Research limitations/implications

A cross-sectional design, use of self-reported questionnaires, and gender-blind perspective to examine bullying are few limitations of this study.

Practical implications

This is the first study examining employee silence in response to workplace bullying and one of the few attempts to examine employees’ passive coping strategies in response to workplace mistreatment. This study is also one of the rare attempts to examine bullying-outcomes relationship in the Indian context.

Social implications

A well-formulated and effectively implemented anti-bullying policy and management support may encourage employees to combat bullying by raising their voices against it.

Originality/value

This is the first study examining employee silence in response to workplace bullying. This study is also one of the rare attempts to examine bullying-outcomes relationship in the Indian context.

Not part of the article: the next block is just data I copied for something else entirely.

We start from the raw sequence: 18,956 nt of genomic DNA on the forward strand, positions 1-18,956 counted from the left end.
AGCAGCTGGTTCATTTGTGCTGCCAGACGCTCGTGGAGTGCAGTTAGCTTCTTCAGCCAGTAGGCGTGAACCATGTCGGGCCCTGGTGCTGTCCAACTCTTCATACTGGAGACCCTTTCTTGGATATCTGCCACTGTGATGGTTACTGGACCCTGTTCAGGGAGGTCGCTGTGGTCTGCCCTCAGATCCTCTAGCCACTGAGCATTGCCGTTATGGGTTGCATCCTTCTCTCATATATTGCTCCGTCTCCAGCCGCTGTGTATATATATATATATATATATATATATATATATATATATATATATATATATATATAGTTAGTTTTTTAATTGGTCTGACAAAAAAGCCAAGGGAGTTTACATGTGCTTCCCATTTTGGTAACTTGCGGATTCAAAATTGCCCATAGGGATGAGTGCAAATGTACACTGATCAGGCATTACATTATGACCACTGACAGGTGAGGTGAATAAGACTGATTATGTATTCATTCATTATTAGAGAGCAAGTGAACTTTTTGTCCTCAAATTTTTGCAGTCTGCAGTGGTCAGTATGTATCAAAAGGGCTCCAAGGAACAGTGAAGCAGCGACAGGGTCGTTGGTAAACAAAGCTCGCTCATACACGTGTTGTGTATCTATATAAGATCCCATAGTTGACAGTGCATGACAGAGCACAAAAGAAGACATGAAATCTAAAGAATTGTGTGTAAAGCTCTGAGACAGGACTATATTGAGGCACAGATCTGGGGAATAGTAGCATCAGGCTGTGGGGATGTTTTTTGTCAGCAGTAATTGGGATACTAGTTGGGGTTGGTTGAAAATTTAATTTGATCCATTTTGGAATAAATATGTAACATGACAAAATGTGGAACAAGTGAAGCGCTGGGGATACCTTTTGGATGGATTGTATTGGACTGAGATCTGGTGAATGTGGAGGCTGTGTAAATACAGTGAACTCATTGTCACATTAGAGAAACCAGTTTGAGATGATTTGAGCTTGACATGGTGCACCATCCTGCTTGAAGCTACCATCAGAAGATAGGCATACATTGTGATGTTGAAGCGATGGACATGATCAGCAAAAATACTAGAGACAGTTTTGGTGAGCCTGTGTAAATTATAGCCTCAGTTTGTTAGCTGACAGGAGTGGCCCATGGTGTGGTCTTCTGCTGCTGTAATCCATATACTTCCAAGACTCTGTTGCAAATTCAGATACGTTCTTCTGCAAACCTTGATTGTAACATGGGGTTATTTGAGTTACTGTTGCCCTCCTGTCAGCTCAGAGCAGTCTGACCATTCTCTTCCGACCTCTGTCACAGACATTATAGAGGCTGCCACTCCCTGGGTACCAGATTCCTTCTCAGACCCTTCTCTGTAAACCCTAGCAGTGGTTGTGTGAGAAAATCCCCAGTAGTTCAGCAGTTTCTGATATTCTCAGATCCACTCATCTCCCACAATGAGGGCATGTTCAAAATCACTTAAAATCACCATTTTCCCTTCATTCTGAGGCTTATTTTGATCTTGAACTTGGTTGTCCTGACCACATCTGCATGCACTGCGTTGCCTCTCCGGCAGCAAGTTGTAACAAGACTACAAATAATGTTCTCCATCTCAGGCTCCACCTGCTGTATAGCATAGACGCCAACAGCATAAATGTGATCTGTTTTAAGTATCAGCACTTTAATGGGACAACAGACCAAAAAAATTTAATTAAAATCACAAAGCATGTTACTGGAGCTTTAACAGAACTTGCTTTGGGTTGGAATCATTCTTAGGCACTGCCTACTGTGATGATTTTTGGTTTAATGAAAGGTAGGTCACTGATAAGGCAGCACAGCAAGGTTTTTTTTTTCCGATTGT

Book part
Publication date: 13 July 2017

Richard McBain and Ann Parkinson

We explore the role of workplace friendships as a lens for understanding the emotional element and relational context for personal engagement (Kahn, 1990). The review of…

Abstract

We explore the role of workplace friendships as a lens for understanding the emotional element and relational context for personal engagement (Kahn, 1990). The review of engagement theory differentiates personal engagement, recognizing the role of emotions play in enabling individuals’ “preferred selves.” Workplace relationships and friendship provide a conceptual discussion of individuals in social and workplace roles in engagement, drawing on friendship, emotion, attachment theories, particularly Kahn’s work. A case study drawn from recent research illustrates our discussion before concluding with ideas for the development of a future research agenda in answer to recent calls for work on the social context of engagement.

Details

Emotions and Identity
Type: Book
ISBN: 978-1-78714-438-5

Keywords